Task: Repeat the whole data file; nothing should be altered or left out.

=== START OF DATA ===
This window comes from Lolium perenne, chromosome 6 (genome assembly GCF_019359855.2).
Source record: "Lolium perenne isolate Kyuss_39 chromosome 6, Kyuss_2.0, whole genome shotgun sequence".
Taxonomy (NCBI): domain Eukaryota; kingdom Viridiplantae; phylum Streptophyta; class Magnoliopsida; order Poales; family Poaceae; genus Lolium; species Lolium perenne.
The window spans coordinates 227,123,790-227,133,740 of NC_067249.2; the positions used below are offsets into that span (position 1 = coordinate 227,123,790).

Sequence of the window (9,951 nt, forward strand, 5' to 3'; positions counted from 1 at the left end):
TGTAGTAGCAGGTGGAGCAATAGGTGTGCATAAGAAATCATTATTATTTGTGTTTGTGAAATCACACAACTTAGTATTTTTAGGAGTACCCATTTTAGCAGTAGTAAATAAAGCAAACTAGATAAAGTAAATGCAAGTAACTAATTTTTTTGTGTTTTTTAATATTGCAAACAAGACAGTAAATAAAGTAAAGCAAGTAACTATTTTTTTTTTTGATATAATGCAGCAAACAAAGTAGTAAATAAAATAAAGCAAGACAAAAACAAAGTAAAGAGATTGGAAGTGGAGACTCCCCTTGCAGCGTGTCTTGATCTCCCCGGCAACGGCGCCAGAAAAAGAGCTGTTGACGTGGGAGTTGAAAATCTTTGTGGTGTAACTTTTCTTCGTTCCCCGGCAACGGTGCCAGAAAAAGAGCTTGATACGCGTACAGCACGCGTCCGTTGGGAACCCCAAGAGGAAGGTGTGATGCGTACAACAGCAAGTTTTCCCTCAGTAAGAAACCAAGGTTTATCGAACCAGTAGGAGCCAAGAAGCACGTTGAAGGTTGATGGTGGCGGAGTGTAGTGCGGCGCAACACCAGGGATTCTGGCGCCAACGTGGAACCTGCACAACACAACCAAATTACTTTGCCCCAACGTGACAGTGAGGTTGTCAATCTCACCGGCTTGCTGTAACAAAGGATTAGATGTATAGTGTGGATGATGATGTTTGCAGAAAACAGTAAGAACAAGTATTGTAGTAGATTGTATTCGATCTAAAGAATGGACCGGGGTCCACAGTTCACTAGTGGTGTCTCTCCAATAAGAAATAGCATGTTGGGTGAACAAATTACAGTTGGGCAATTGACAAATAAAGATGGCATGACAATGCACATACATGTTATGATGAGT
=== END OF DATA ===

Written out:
This window comes from Lolium perenne, chromosome 6 (genome assembly GCF_019359855.2).
Source record: "Lolium perenne isolate Kyuss_39 chromosome 6, Kyuss_2.0, whole genome shotgun sequence".
Taxonomy (NCBI): domain Eukaryota; kingdom Viridiplantae; phylum Streptophyta; class Magnoliopsida; order Poales; family Poaceae; genus Lolium; species Lolium perenne.
The window spans coordinates 227,123,790-227,133,740 of NC_067249.2; the positions used below are offsets into that span (position 1 = coordinate 227,123,790).

Sequence of the window (9,951 nt, forward strand, 5' to 3'; positions counted from 1 at the left end):
TGTAGTAGCAGGTGGAGCAATAGGTGTGCATAAGAAATCATTATTATTTGTGTTTGTGAAATCACACAACTTAGTATTTTTAGGAGTACCCATTTTAGCAGTAGTAAATAAAGCAAACTAGATAAAGTAAATGCAAGTAACTAATTTTTTTGTGTTTTTTAATATTGCAAACAAGACAGTAAATAAAGTAAAGCAAGTAACTATTTTTTTTTTTGATATAATGCAGCAAACAAAGTAGTAAATAAAATAAAGCAAGACAAAAACAAAGTAAAGAGATTGGAAGTGGAGACTCCCCTTGCAGCGTGTCTTGATCTCCCCGGCAACGGCGCCAGAAAAAGAGCTGTTGACGTGGGAGTTGAAAATCTTTGTGGTGTAACTTTTCTTCGTTCCCCGGCAACGGTGCCAGAAAAAGAGCTTGATACGCGTACAGCACGCGTCCGTTGGGAACCCCAAGAGGAAGGTGTGATGCGTACAACAGCAAGTTTTCCCTCAGTAAGAAACCAAGGTTTATCGAACCAGTAGGAGCCAAGAAGCACGTTGAAGGTTGATGGTGGCGGAGTGTAGTGCGGCGCAACACCAGGGATTCTGGCGCCAACGTGGAACCTGCACAACACAACCAAATTACTTTGCCCCAACGTGACAGTGAGGTTGTCAATCTCACCGGCTTGCTGTAACAAAGGATTAGATGTATAGTGTGGATGATGATGTTTGCAGAAAACAGTAAGAACAAGTATTGTAGTAGATTGTATTCGATCTAAAGAATGGACCGGGGTCCACAGTTCACTAGTGGTGTCTCTCCAATAAGAAATAGCATGTTGGGTGAACAAATTACAGTTGGGCAATTGACAAATAAAGATGGCATGACAATGCACATACATGTTATGATGAGT